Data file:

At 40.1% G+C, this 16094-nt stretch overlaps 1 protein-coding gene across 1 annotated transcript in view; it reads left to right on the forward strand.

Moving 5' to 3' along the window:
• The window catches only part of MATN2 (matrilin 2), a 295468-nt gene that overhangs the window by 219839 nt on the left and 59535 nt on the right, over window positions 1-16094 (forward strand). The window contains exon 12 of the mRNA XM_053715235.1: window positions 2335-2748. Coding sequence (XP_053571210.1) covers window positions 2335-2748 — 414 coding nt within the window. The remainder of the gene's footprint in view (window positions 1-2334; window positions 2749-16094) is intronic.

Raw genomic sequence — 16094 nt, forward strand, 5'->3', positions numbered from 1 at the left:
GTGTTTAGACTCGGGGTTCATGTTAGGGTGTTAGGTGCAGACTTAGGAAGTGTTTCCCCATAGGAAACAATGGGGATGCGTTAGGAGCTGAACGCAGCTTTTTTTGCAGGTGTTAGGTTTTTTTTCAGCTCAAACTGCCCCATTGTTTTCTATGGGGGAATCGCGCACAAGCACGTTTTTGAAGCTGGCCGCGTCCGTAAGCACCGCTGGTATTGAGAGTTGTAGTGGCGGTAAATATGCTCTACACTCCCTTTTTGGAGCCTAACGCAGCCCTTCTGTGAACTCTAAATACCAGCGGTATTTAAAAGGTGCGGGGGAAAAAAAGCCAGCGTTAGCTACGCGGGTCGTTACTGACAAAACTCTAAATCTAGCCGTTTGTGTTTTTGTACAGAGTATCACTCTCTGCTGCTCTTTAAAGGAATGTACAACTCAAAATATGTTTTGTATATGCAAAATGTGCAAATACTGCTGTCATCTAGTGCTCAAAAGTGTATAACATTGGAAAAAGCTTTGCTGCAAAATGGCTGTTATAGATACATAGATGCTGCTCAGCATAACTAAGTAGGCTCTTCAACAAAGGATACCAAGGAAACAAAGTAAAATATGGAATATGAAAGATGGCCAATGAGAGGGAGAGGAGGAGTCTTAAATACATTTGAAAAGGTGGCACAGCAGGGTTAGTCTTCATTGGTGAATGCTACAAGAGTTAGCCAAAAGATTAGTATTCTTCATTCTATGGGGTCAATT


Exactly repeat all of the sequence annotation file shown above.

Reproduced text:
At 40.1% G+C, this 16094-nt stretch overlaps 1 protein-coding gene across 1 annotated transcript in view; it reads left to right on the forward strand.

Moving 5' to 3' along the window:
• The window catches only part of MATN2 (matrilin 2), a 295468-nt gene that overhangs the window by 219839 nt on the left and 59535 nt on the right, over window positions 1-16094 (forward strand). The window contains exon 12 of the mRNA XM_053715235.1: window positions 2335-2748. Coding sequence (XP_053571210.1) covers window positions 2335-2748 — 414 coding nt within the window. The remainder of the gene's footprint in view (window positions 1-2334; window positions 2749-16094) is intronic.

Raw genomic sequence — 16094 nt, forward strand, 5'->3', positions numbered from 1 at the left:
GTGTTTAGACTCGGGGTTCATGTTAGGGTGTTAGGTGCAGACTTAGGAAGTGTTTCCCCATAGGAAACAATGGGGATGCGTTAGGAGCTGAACGCAGCTTTTTTTGCAGGTGTTAGGTTTTTTTTCAGCTCAAACTGCCCCATTGTTTTCTATGGGGGAATCGCGCACAAGCACGTTTTTGAAGCTGGCCGCGTCCGTAAGCACCGCTGGTATTGAGAGTTGTAGTGGCGGTAAATATGCTCTACACTCCCTTTTTGGAGCCTAACGCAGCCCTTCTGTGAACTCTAAATACCAGCGGTATTTAAAAGGTGCGGGGGAAAAAAAGCCAGCGTTAGCTACGCGGGTCGTTACTGACAAAACTCTAAATCTAGCCGTTTGTGTTTTTGTACAGAGTATCACTCTCTGCTGCTCTTTAAAGGAATGTACAACTCAAAATATGTTTTGTATATGCAAAATGTGCAAATACTGCTGTCATCTAGTGCTCAAAAGTGTATAACATTGGAAAAAGCTTTGCTGCAAAATGGCTGTTATAGATACATAGATGCTGCTCAGCATAACTAAGTAGGCTCTTCAACAAAGGATACCAAGGAAACAAAGTAAAATATGGAATATGAAAGATGGCCAATGAGAGGGAGAGGAGGAGTCTTAAATACATTTGAAAAGGTGGCACAGCAGGGTTAGTCTTCATTGGTGAATGCTACAAGAGTTAGCCAAAAGATTAGTATTCTTCATTCTATGGGGTCAATT